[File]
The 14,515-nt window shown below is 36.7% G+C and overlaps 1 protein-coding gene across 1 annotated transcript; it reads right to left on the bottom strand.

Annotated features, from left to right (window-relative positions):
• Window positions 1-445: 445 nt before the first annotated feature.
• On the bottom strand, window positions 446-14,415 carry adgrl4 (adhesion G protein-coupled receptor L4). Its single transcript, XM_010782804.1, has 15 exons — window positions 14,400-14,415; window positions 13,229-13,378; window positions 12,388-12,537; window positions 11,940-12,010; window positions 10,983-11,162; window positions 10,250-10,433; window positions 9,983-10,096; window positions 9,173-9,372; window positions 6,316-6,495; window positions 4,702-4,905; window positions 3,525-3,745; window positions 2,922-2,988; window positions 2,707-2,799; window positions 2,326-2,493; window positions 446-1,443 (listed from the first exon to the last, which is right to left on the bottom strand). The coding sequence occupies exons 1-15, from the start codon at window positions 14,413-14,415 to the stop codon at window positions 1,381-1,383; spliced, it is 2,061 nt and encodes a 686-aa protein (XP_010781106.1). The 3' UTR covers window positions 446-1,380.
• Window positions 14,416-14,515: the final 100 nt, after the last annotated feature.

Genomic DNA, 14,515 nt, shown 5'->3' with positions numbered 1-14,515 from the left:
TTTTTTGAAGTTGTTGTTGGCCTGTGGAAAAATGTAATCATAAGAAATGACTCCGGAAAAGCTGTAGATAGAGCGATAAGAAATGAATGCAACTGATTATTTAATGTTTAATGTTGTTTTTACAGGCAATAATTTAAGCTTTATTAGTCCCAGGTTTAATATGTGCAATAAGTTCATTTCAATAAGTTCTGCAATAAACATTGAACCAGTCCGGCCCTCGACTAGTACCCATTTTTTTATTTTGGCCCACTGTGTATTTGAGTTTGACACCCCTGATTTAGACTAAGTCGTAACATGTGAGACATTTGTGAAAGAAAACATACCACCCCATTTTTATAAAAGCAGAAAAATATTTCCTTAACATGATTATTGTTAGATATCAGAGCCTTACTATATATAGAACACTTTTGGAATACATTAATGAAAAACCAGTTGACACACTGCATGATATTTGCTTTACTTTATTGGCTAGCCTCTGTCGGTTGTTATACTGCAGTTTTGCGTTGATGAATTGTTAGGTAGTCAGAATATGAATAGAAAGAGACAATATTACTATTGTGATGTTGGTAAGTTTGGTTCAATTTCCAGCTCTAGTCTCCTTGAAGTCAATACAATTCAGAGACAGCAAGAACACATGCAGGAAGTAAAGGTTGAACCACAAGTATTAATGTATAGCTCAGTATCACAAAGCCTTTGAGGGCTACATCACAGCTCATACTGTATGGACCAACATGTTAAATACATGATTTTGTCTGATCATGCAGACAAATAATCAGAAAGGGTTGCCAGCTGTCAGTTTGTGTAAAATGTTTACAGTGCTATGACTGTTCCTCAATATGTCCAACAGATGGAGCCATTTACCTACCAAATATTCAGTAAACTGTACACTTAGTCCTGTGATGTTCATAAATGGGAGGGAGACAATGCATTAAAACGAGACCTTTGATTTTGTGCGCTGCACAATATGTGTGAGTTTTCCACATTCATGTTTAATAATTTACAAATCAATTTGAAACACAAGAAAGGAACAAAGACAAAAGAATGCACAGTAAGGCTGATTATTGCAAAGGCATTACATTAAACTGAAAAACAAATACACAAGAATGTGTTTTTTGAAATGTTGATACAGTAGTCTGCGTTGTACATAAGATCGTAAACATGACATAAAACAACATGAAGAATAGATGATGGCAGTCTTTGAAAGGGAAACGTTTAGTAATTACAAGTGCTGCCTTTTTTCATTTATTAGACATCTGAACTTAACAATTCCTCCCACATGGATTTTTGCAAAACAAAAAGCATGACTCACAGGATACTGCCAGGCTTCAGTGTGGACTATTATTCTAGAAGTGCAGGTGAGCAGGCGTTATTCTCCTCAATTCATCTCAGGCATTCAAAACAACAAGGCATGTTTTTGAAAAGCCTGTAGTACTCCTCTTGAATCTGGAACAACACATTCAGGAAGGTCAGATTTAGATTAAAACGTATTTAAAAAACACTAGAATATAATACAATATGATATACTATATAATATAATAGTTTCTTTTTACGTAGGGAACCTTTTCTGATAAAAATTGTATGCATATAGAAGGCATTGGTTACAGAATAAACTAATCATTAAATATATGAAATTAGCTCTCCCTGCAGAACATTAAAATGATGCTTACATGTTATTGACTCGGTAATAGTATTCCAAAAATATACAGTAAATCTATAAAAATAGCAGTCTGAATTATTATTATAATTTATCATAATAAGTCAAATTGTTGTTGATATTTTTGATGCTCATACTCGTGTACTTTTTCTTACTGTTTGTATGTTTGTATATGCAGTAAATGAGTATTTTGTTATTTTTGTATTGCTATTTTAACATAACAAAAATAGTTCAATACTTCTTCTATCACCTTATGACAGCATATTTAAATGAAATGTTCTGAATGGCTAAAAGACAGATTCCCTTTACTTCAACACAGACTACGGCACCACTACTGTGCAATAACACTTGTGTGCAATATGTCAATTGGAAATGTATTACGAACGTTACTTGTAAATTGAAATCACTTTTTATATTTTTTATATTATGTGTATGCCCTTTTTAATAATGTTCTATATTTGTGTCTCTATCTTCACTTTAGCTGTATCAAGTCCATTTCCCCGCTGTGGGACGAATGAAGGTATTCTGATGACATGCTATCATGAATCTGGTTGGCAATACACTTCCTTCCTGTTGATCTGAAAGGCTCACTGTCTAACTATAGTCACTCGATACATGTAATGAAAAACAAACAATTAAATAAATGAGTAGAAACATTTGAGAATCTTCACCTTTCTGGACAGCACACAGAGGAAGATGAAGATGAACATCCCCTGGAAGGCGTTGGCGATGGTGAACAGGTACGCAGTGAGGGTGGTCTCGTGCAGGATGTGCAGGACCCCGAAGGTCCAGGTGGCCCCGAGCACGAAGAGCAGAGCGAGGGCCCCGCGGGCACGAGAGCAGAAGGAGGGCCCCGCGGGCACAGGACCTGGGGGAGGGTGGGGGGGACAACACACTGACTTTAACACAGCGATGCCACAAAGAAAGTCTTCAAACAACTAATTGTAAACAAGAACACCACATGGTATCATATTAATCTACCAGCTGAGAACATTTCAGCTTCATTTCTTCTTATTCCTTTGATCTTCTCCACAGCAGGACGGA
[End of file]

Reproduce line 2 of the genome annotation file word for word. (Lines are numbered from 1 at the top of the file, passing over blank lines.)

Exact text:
Annotated features, from left to right (window-relative positions):